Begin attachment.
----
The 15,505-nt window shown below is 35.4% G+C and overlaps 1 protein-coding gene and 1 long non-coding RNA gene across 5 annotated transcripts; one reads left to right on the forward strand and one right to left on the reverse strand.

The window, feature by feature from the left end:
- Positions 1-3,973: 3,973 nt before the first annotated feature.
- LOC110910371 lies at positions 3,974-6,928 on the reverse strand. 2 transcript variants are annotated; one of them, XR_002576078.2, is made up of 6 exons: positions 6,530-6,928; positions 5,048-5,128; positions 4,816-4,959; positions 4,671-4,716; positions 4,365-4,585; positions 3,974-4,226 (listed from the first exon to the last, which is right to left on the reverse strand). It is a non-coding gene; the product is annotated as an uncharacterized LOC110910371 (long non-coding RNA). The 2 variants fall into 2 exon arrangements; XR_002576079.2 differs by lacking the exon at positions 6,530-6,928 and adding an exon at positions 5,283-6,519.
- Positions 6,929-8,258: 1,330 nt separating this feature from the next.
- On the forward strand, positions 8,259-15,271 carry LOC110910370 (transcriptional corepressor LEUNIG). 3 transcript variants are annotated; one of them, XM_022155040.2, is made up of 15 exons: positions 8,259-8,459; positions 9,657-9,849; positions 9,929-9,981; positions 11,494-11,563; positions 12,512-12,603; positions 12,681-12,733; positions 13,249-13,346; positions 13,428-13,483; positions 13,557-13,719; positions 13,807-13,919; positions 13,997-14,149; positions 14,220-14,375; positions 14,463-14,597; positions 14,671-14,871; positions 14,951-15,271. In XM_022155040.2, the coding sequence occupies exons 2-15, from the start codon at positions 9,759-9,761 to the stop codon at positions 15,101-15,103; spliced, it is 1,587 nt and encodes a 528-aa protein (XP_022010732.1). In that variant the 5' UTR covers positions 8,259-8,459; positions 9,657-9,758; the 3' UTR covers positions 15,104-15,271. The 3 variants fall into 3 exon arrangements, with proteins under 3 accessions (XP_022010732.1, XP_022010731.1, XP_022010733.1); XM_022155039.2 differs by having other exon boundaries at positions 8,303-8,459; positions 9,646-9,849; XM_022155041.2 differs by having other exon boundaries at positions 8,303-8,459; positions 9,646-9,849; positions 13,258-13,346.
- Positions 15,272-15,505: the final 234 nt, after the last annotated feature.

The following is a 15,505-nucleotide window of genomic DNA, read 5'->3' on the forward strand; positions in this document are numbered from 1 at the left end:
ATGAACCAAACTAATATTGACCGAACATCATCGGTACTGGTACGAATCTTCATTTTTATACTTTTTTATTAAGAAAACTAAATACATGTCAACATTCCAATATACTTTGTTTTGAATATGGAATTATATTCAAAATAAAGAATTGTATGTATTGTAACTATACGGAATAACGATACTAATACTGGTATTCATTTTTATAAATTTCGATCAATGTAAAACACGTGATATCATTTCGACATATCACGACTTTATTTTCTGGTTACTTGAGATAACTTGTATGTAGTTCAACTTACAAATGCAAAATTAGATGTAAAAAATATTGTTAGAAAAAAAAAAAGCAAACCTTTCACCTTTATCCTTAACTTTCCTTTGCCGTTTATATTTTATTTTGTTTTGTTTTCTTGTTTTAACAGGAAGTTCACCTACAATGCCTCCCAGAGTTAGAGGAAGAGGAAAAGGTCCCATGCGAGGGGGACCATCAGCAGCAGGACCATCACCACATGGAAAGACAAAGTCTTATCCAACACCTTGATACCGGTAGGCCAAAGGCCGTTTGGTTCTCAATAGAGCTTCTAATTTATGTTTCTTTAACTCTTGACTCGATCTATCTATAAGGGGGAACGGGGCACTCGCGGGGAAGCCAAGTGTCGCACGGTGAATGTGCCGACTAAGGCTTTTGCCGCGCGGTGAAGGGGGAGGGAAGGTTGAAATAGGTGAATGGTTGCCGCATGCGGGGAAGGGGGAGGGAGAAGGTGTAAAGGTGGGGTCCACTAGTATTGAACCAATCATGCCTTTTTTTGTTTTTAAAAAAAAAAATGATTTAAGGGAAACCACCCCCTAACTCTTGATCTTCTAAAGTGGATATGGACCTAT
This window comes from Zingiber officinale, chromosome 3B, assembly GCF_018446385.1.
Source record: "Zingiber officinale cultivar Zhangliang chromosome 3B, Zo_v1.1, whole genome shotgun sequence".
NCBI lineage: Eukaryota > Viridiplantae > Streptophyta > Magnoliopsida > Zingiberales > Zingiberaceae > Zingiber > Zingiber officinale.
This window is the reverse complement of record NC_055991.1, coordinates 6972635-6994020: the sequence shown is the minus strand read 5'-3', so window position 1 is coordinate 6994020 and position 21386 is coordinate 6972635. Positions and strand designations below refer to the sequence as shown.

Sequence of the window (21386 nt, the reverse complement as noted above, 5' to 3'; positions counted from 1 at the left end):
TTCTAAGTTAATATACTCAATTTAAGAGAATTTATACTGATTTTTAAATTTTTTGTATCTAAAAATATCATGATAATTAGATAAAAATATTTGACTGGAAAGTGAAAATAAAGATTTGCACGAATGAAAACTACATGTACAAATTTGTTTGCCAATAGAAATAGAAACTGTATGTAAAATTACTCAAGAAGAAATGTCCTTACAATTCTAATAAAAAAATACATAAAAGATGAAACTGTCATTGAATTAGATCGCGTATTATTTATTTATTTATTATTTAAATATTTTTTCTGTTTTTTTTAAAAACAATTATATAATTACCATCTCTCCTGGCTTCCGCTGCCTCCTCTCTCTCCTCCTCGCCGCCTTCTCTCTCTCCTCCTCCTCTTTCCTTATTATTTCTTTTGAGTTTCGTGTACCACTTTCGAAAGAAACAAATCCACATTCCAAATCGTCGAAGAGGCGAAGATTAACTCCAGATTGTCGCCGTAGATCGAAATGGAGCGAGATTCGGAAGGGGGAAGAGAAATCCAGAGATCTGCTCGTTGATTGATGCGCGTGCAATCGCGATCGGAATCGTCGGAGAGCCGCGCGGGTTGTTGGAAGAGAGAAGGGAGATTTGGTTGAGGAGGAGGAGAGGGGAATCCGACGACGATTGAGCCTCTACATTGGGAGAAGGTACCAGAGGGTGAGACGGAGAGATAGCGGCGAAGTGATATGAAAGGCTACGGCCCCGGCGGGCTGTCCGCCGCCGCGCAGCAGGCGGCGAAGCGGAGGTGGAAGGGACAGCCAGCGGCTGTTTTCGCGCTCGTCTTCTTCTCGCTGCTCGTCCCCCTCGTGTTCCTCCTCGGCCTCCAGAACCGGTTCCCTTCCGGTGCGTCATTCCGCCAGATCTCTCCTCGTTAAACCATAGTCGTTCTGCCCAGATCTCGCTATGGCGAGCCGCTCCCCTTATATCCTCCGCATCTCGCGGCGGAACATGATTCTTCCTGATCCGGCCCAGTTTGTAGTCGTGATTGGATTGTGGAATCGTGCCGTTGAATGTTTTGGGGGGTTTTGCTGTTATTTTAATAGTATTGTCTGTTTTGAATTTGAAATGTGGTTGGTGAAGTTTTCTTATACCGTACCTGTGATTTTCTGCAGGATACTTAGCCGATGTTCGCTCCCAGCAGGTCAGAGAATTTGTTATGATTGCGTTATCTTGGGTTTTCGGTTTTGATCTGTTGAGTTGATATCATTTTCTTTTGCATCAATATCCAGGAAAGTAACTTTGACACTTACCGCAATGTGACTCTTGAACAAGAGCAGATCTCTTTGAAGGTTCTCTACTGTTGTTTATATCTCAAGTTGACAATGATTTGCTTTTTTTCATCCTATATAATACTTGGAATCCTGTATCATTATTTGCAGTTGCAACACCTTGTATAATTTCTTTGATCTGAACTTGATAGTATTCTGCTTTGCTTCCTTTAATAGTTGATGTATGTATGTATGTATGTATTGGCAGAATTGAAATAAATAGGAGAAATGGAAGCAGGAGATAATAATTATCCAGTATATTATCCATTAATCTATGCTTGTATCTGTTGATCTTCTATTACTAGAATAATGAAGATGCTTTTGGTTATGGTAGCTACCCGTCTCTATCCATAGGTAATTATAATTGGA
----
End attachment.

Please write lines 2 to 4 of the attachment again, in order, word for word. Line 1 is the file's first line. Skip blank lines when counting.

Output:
The window, feature by feature from the left end:
- Positions 1-3,973: 3,973 nt before the first annotated feature.
- LOC110910371 lies at positions 3,974-6,928 on the reverse strand. 2 transcript variants are annotated; one of them, XR_002576078.2, is made up of 6 exons: positions 6,530-6,928; positions 5,048-5,128; positions 4,816-4,959; positions 4,671-4,716; positions 4,365-4,585; positions 3,974-4,226 (listed from the first exon to the last, which is right to left on the reverse strand). It is a non-coding gene; the product is annotated as an uncharacterized LOC110910371 (long non-coding RNA). The 2 variants fall into 2 exon arrangements; XR_002576079.2 differs by lacking the exon at positions 6,530-6,928 and adding an exon at positions 5,283-6,519.